Built for income – how to fund a long-term retirement

With retirement often spanning decades rather than years, we explain an investment approach to consider for pension funds not based on defined benefits and other savings when looking for sustainable, long-term income.

Most people rely on the money they have built up in employer pension schemes over the years to provide them with the income they need when they retire. The question is, how do you generate that income?

Even if you are lucky enough to be a member of a defined benefits pension scheme that provides you with a guaranteed income for the rest of your life, you may be relying on additional savings, whether in pensions from previous employers, ISAs or other savings accounts, to supplement your retirement income. 

Providing a sustainable income

One key issue to think about if you are about to retire is how you can obtain a decent, long-term level of sustainable income that has the potential to last for the duration of your retirement. The traditional annuity with its guaranteed income may still be the preferred choice for many, but it is not necessarily the most suitable option for everybody. Increasing numbers of people are considering other ways of using their additional pension pots to generate income following the radical changes to pensions regulations that were introduced in 2015. However, the rules are complex and you should always consult a financial adviser before accessing your pension.

Monthly income from a variety of sources

Many people are now considering investing their pension funds in a multi-asset income fund. Multi-asset funds offer diversification by investing in a range of different asset classes, such as bonds, company shares, property, and alternative assets.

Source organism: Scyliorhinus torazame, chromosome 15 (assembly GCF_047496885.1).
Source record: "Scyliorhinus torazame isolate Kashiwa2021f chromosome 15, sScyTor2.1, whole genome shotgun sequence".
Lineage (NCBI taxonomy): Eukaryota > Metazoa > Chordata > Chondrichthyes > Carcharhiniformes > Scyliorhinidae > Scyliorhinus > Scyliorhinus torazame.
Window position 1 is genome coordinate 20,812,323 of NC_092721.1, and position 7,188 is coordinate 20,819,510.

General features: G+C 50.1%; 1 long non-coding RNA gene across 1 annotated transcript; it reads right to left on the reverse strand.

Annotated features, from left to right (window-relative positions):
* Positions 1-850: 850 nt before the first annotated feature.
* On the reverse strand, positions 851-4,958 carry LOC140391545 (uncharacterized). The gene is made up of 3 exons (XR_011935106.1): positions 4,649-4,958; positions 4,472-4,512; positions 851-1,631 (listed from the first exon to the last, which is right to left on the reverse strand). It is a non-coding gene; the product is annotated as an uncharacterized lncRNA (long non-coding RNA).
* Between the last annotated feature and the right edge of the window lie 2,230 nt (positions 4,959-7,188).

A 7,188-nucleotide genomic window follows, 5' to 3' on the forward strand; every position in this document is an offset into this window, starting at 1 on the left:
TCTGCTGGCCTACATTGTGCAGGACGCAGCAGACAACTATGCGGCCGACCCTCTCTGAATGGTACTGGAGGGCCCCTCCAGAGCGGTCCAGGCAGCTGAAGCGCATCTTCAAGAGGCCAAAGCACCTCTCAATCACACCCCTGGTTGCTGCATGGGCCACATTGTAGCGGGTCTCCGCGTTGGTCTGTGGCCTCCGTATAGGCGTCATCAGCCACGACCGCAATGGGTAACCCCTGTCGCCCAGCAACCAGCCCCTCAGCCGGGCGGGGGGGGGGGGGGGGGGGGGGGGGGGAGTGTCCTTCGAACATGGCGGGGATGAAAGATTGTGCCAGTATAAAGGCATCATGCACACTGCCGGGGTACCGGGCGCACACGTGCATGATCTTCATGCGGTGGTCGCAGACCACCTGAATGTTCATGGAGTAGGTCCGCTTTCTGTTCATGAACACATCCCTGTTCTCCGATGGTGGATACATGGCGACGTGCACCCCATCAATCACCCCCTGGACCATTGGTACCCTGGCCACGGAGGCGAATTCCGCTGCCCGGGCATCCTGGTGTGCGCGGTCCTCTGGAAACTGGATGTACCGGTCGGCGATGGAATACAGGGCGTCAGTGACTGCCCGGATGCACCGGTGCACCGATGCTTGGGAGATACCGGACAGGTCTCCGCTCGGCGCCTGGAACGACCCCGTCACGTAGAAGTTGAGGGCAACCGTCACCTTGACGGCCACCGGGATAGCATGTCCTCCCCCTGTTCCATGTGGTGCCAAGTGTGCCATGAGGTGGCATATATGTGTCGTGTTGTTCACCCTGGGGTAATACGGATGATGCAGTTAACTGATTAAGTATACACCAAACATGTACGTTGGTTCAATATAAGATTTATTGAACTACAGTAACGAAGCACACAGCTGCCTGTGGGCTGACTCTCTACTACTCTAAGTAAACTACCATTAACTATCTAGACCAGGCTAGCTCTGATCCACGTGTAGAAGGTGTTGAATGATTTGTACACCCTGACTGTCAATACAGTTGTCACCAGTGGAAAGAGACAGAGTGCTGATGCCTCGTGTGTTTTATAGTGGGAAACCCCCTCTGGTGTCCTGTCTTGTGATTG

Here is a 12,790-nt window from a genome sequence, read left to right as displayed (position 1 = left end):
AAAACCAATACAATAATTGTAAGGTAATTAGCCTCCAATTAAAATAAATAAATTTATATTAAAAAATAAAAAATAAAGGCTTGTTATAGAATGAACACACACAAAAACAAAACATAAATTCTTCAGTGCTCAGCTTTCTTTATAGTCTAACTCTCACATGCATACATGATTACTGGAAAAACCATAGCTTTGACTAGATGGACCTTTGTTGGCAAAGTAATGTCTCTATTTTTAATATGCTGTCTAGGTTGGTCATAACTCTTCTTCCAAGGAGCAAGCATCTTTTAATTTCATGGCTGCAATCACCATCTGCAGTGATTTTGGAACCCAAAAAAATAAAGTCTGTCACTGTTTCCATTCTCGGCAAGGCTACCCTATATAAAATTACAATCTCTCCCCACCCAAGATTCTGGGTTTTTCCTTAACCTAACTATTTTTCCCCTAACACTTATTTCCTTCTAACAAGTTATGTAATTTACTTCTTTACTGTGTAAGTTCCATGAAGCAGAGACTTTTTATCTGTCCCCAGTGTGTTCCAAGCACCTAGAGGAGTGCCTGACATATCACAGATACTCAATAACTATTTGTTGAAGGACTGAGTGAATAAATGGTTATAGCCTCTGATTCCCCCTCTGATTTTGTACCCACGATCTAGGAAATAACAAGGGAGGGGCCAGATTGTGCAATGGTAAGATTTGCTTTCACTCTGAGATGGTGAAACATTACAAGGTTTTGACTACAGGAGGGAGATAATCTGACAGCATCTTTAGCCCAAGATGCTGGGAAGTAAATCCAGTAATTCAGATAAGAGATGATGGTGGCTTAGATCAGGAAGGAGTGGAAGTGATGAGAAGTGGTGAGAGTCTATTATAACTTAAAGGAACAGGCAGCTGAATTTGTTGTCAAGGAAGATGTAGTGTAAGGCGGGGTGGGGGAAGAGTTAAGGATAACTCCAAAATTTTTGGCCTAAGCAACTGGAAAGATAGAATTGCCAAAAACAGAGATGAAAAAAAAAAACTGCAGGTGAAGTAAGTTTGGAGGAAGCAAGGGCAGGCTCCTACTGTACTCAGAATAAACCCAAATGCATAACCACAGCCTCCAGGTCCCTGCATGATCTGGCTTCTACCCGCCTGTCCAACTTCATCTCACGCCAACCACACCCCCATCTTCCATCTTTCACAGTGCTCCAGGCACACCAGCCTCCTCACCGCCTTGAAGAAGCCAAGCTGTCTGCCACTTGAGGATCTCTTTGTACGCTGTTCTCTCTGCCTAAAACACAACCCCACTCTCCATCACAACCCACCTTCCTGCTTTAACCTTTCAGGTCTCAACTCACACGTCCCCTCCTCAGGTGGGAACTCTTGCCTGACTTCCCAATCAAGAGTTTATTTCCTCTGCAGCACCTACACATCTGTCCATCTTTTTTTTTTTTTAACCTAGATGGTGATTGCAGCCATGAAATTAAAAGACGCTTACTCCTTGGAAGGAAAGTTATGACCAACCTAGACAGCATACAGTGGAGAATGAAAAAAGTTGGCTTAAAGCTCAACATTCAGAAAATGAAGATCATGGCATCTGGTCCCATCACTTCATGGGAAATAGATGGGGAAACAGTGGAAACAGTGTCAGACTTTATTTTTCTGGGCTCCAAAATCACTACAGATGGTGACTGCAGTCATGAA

This approach can be seen as a ‘not putting all your eggs in one basket’ style of investing. Investing in a fund that invests in many different types of assets and funds means that you are not overly reliant on a single asset or fund to provide the income.

Cashing-in units or shares versus natural income

Broadly speaking, there are two ways of obtaining “income” from an investment. One is selling units or shares. The amount of income you get depends on the number of units or shares sold and their price at the time this is done. Also, as you are selling some of your capital to get “income’, the number of units or shares you own will decrease over time, so your pensions pot may decrease in value faster than you expect, or even run out.

An alternative is to put your money into a fund that pays out natural income by investing in assets that generate income. The income can fluctuate over time but no units or shares have to be cashed-in, meaning that you will have your full number paying dividends for as long as you hold the investment. 

The value of your investment will fluctuate but because you are not selling parts of your capital, your fund should have the potential to grow over time. Crucially, a natural income can provide investors with a steady income stream even in troubled markets.

Find out more

If you have pension savings in schemes that are not based on defined benefits and would like to know your options for accessing them, get in touch now. 

Call 08000 85 85 90 or email appointments@lighthousefa.co.uk.

The value of your investments, and the income you receive from them, can go down as well as up, so you could get back less than you put in.